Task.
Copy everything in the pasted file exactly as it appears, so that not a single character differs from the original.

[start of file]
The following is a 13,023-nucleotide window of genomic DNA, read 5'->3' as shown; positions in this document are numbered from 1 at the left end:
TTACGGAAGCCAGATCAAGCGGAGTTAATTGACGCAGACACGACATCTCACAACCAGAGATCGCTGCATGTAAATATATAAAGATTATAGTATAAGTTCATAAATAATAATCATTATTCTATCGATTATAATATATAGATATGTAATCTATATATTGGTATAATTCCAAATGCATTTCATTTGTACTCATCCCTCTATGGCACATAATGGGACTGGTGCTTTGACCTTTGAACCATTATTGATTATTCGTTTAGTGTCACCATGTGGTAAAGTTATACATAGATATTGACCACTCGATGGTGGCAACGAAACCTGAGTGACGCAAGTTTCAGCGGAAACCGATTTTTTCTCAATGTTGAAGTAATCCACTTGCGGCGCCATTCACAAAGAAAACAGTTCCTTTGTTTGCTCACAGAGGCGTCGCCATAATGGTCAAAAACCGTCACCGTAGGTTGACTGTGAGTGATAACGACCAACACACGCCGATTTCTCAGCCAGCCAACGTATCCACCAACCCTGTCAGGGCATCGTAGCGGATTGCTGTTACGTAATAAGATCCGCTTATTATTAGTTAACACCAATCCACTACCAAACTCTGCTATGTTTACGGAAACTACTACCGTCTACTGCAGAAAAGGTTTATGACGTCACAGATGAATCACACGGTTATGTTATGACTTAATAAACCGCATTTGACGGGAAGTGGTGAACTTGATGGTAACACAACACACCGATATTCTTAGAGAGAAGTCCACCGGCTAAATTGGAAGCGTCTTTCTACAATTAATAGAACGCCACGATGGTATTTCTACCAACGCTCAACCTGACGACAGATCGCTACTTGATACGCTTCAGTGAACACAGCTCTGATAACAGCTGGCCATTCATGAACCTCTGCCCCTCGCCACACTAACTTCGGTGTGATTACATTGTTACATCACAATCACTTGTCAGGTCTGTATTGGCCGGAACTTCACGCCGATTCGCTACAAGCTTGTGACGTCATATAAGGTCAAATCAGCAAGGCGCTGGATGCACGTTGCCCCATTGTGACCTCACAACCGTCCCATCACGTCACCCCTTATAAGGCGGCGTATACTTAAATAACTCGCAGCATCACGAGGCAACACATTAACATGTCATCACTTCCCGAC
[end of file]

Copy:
The following is a 13,023-nucleotide window of genomic DNA, read 5'->3' as shown; positions in this document are numbered from 1 at the left end:
TTACGGAAGCCAGATCAAGCGGAGTTAATTGACGCAGACACGACATCTCACAACCAGAGATCGCTGCATGTAAATATATAAAGATTATAGTATAAGTTCATAAATAATAATCATTATTCTATCGATTATAATATATAGATATGTAATCTATATATTGGTATAATTCCAAATGCATTTCATTTGTACTCATCCCTCTATGGCACATAATGGGACTGGTGCTTTGACCTTTGAACCATTATTGATTATTCGTTTAGTGTCACCATGTGGTAAAGTTATACATAGATATTGACCACTCGATGGTGGCAACGAAACCTGAGTGACGCAAGTTTCAGCGGAAACCGATTTTTTCTCAATGTTGAAGTAATCCACTTGCGGCGCCATTCACAAAGAAAACAGTTCCTTTGTTTGCTCACAGAGGCGTCGCCATAATGGTCAAAAACCGTCACCGTAGGTTGACTGTGAGTGATAACGACCAACACACGCCGATTTCTCAGCCAGCCAACGTATCCACCAACCCTGTCAGGGCATCGTAGCGGATTGCTGTTACGTAATAAGATCCGCTTATTATTAGTTAACACCAATCCACTACCAAACTCTGCTATGTTTACGGAAACTACTACCGTCTACTGCAGAAAAGGTTTATGACGTCACAGATGAATCACACGGTTATGTTATGACTTAATAAACCGCATTTGACGGGAAGTGGTGAACTTGATGGTAACACAACACACCGATATTCTTAGAGAGAAGTCCACCGGCTAAATTGGAAGCGTCTTTCTACAATTAATAGAACGCCACGATGGTATTTCTACCAACGCTCAACCTGACGACAGATCGCTACTTGATACGCTTCAGTGAACACAGCTCTGATAACAGCTGGCCATTCATGAACCTCTGCCCCTCGCCACACTAACTTCGGTGTGATTACATTGTTACATCACAATCACTTGTCAGGTCTGTATTGGCCGGAACTTCACGCCGATTCGCTACAAGCTTGTGACGTCATATAAGGTCAAATCAGCAAGGCGCTGGATGCACGTTGCCCCATTGTGACCTCACAACCGTCCCATCACGTCACCCCTTATAAGGCGGCGTATACTTAAATAACTCGCAGCATCACGAGGCAACACATTAACATGTCATCACTTCCCGAC